Estate Planning

How to Handle Sibling Disputes Over a Power of Attorney

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Geoff Hoatson

Attorney / Principal

A power of attorney is one of the most important estate planning documents, but when one sibling is named in a power of attorney, there is the potential for disputes with other siblings. No matter which side you are on, it is important to know your rights and limitations.

A power of attorney allows someone to appoint another person — an “attorney-in-fact” or “agent” — to act in place of him or her — the “principal” — if the principal ever becomes incapacitated. There are two types of powers of attorney: financial and medical. Financial powers of attorney usually include the right to open bank accounts, withdraw funds from bank accounts, trade stock, pay bills, and cash checks. They could also include the right to give gifts. Medical powers of attorney allow the agent to make health care decisions. In all of these tasks, the agent is required to act in the best interests of the principal. The power of attorney document explains the specific duties of the agent.

When a parent names only one child to be the agent under a power of attorney, it can cause bad feelings and distrust. If you are dealing with a sibling who has been named agent under a power of attorney or if you have been named agent under a power of attorney over your siblings, the following are some things to keep in mind:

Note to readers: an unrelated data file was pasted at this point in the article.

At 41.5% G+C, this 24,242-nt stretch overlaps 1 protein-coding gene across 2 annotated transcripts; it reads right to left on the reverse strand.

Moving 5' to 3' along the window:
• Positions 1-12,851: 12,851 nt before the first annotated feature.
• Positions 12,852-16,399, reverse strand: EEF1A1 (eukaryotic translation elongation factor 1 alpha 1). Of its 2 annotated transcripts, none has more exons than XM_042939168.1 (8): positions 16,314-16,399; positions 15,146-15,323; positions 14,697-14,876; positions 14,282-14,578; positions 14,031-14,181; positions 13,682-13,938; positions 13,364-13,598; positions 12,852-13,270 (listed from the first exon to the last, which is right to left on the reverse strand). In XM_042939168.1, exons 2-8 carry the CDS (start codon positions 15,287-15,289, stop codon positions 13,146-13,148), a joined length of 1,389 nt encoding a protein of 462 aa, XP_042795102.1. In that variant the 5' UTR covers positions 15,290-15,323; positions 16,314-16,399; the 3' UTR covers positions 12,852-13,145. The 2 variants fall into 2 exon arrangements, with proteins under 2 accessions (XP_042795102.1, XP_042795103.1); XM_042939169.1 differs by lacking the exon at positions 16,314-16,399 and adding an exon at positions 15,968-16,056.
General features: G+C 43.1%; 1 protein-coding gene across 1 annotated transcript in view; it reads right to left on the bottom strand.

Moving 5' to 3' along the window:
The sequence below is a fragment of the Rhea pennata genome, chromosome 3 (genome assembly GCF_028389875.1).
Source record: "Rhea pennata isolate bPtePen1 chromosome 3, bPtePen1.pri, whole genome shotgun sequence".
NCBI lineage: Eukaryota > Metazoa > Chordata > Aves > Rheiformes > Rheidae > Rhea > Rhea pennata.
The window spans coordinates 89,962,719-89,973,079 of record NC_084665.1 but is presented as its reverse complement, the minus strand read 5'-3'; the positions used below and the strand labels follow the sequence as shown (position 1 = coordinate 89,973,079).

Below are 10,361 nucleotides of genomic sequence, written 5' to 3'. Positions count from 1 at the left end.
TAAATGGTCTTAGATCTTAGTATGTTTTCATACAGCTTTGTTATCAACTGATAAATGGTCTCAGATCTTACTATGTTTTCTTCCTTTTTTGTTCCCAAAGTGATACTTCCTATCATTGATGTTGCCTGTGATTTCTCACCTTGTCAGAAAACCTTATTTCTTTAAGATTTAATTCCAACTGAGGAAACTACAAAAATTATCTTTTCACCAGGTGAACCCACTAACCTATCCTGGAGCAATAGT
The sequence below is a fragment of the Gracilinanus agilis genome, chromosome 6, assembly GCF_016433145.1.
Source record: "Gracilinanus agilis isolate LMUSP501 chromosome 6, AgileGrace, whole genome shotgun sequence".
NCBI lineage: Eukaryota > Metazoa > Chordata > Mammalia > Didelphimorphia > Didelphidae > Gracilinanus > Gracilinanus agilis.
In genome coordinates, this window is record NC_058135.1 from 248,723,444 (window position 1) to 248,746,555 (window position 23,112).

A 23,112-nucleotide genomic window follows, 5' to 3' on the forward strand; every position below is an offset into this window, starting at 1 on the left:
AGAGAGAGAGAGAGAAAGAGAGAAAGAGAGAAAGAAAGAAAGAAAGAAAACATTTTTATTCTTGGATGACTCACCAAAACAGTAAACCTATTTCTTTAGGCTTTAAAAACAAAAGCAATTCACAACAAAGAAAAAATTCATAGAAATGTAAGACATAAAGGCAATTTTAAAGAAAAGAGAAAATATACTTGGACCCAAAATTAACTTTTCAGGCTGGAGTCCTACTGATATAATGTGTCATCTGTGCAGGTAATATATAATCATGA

If you are drafting a power of attorney document and want to avoid the potential for conflicts, there are some options. You can name co-agents in the document. You need to be careful how this is worded or it could cause more problems. The best way to name two co-agents is to let the agents act separately. Another option is to steer clear of family members and name a professional fiduciary.

Sibling disputes over how to provide care or where a parent will live can escalate into a guardianship battle that can cost the family thousands of dollars. Drafting a formal sibling agreement (also called a family care agreement) is a way to give guidance to the agent under the power of attorney and provide for consequences if the agreement isn’t followed. Even if you don’t draft a formal agreement, openly talking about the areas of potential disagreement can help. If necessary, a mediator can help families come to an agreement on care.

To determine the best way for your family to provide care, consult with your attorney. 

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